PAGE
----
Quarterhouse Folkestone Corner(c) Alison Brooks Architects

In the words of J. B. Jackson, “a space has no inherent identity, it is simply defined by the way it is used”. Keep this philosophy in mind whilst exploring Clare Hall’s current exhibition, Alison Brooks Architects: Cultural Formations, which showcases twenty years’ worth of work by one of the most prominent and internationally acclaimed design practices in the UK. Architectural models mounted on pedestals, drawings, and photographs lead viewers through ABA’s forward-thinking design process. Deftly combining explorations into local history and collective memory with a celebration of modern architectural craft, ABA envisions a diverse urban environment in which buildings are shaped by, and for, their community.

The eponymous founder of ABA, Canadian-born architect Alison Brooks, views architecture as a social art form that can reflect cultural identity through pioneering design solutions that maintain a respect for the local environment. Guided by an interest in preserving and enhancing the community experience, ABA’s designs intentionally celebrate difference rather than consistency. This approach is attested to by the wide range of projects included here, from theatres, such as Folkstone’s Quarterhouse (2005-2009), to more whimsical commissions like The Smile (2016) in London, described in the exhibition catalogue as “an unidentified flying object: a 34m long, 3m high upside down arc poised on the urban horizon”.

'The Smile' (2016)(c) Alison Brooks Architects

Spanning across the last two decades, the works on display represent the diversity of ABA’s portfolio, including both private and public commissions: from social housing projects to museums, theatres and even an Oxford college. Many of these projects can be spotted around Cambridge itself – for example, the Accordia Sky Villas (2006). Rooted in tradition, ABA’s design takes on the conventional British semi-detached house typology, with a twist – solid brick facades conceal an unpredictably spacious interior that maximises light, ventilation and openness. A triple-height atrium connects all three-storeys, while the entrance offers a clear view throughout the body of the building to the garden.

"It combines explorations into local history and collective memory with a celebration of modern architectural craft"

Elsewhere, in London, Cadence showcases ABA’s capacity to bring out the beauty of the urban landscape. Clad in russet bricks, Cadence references and re-envisions the nearby nineteenth-century landmark by George Gilbert Scott (1811-1878), the St Pancras Renaissance Hotel, London. The hotel’s iconic arcaded first floor is reimagined in a series of bézier curves on the ground floor that give Cadence its buoyancy. Asymmetric and multi-levelled, the building gives way to enclosed courtyards with ponds and green spaces designed for the comfort of its inhabitants. Throughout ABA’s work, aesthetic beauty and community engagement go hand in hand.

Exeter College architecture (c) Alison Brooks Architects

But perhaps most exciting for a Cambridge audience is ABA’s engagement with the unique architectural language of the university itself. ABA’s recently completed project for Exeter College, Oxford’s Cohen Quad offers a modern take on the traditional ‘collegiate quadrangle’ that has served as a pedagogical model for Oxford and Cambridge colleges for centuries. The building is S-shaped, organised around courtyards that nod to this architectural tradition whilst offering ample natural light to the interior. Arched wooden corridors echo the mediaeval arcades and cloisters of nearby colleges, connecting various parts of college life – the Cohen quad encapsulates the college experience, with accommodation, seminar rooms, a café, roof terraces and office all in close proximity.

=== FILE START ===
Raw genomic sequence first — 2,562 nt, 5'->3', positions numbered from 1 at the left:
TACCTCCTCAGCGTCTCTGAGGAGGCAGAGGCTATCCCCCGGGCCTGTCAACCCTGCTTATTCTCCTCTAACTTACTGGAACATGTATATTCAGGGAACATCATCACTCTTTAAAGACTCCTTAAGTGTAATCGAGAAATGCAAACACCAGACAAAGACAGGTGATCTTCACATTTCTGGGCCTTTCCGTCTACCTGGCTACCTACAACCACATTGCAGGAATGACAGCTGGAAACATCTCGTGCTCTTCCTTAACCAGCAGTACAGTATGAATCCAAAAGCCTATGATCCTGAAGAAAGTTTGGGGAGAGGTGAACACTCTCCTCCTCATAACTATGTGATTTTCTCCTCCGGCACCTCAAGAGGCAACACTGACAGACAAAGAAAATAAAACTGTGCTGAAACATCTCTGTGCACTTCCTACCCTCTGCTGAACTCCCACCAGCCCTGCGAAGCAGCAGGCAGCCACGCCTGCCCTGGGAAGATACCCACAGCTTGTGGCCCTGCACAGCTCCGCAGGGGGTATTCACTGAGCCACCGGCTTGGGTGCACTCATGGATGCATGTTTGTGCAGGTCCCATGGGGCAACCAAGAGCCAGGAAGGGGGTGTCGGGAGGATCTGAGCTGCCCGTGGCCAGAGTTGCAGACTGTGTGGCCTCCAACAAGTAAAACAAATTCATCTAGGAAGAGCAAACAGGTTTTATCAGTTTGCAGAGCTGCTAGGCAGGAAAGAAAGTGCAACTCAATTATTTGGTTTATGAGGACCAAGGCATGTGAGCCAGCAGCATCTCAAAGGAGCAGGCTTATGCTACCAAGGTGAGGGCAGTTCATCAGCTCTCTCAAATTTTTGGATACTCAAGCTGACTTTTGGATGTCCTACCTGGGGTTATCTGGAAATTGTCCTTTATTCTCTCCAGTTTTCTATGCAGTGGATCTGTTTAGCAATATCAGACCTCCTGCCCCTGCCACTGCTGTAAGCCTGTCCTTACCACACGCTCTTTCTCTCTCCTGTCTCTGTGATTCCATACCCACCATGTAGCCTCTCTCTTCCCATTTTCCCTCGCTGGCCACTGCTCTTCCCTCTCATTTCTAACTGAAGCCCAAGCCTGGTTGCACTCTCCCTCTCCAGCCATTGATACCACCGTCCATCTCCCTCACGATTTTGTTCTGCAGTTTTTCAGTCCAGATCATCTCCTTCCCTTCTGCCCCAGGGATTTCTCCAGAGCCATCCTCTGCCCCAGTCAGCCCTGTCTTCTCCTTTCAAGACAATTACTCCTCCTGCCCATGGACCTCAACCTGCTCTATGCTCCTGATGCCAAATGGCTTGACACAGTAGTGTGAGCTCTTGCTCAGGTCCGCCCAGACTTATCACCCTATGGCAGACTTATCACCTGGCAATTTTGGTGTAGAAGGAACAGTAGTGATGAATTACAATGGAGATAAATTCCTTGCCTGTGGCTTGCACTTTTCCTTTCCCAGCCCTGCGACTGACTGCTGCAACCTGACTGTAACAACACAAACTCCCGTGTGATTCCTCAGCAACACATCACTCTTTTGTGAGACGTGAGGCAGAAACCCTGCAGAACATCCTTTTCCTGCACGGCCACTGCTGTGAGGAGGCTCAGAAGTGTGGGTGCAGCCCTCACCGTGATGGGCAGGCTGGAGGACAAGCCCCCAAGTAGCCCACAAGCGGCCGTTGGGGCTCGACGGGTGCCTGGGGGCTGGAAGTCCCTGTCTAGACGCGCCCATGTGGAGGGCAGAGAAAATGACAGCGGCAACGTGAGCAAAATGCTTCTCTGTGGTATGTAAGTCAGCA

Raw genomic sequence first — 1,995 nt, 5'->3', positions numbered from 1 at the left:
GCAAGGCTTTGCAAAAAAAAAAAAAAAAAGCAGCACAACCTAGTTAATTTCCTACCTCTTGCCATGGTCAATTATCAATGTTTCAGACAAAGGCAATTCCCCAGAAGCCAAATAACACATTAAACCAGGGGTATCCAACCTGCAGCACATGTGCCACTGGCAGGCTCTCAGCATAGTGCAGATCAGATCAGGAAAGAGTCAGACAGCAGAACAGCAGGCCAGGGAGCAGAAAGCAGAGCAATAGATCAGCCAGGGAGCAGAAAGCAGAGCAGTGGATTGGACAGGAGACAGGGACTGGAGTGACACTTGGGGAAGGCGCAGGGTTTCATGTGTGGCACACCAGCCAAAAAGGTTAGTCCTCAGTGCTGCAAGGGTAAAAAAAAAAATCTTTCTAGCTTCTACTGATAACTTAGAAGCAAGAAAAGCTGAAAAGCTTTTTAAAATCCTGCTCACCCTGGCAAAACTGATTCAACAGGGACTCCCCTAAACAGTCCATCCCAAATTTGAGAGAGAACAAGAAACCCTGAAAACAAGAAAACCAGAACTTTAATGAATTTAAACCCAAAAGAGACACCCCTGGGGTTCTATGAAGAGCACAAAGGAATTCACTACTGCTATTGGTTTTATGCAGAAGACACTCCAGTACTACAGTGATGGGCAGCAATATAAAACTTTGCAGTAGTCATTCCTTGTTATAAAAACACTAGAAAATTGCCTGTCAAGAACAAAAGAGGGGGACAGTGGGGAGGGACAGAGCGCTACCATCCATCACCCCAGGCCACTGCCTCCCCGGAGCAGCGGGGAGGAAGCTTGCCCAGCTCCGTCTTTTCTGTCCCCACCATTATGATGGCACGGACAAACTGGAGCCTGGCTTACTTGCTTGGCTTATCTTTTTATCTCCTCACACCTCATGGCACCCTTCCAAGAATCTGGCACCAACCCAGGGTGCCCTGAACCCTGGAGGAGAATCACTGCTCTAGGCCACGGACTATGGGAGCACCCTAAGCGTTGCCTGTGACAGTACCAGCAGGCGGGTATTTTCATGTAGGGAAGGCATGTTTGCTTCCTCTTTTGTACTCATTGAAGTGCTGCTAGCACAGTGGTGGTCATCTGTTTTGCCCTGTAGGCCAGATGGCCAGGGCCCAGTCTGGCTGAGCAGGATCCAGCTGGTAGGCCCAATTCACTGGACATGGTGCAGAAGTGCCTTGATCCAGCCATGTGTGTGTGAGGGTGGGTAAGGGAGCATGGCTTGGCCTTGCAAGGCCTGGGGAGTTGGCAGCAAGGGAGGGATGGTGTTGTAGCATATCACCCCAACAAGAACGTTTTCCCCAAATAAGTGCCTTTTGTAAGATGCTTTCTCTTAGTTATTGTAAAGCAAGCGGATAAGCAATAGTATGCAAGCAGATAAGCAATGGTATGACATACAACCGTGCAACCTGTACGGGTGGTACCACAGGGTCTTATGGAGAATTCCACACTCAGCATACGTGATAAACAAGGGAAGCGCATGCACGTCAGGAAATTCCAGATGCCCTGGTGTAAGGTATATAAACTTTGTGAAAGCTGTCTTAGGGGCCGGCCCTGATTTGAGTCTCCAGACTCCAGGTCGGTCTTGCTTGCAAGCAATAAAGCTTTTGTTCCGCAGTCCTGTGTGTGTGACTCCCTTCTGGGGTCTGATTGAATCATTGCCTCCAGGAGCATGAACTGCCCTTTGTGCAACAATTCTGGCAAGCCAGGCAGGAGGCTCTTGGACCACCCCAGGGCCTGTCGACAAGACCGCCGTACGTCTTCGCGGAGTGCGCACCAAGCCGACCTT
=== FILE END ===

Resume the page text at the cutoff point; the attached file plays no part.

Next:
"Alison Brooks, views architecture as a social art form that can reflect cultural identity through pioneering design solutions"

'ABA will soon leave its mark on another Oxbridge college as part of its upcoming plans for a new Entrance Building and Literature Centre at Homerton College, Cambridge (2021-on going). Once again, tradition meets innovation in this design; whilst maintaining the Arts & Crafts legacy of Homerton’s original architecture, ABA’s proposal for the new Porter’s Lodge and College Library anticipates the future of architecture in a quickly changing social and natural climate: a covered outdoor ‘green corridor’, decked in climbing plants, will lead visitors into the campus, and the whole building is targeting net-zero carbon emissions.

Exeter College, Fitzhugh Theatre(c) Alison Brooks Architects

These innovative reinterpretations and reorganisations of the traditional collegiate layout resonate with Clare Hall’s own history. Completed in 1969, the designs for the new college by Swedish-based architect Ralph Erskine (1914-2005) were intended to challenge the identity of the typical Cambridge college, eschewing what he called ‘mediaeval and renaissance monumentality or opulence,’ instead opting for a design that revolved around the building’s social and communal functions. Cultural Formations is therefore a fitting installation in the college’s main hall, the heart of the community – ABA’s work transports Erskine’s design principles into the 21st-century.


Mountain View

David Hockney exhibition to open at the Fitzwilliam

Through elegant spatial choreography and a joy in detail, ABA translates the practical needs of the urban landscape into effective sculptural design. I was lucky enough to attend the opening reception of the exhibition, during which Alison Brooks referred to her practice as “narrative architecture” – indeed, uniting traditional motifs with innovative technology that points to the future of urban construction, ABA’s buildings tell stories about their environments and inhabitants.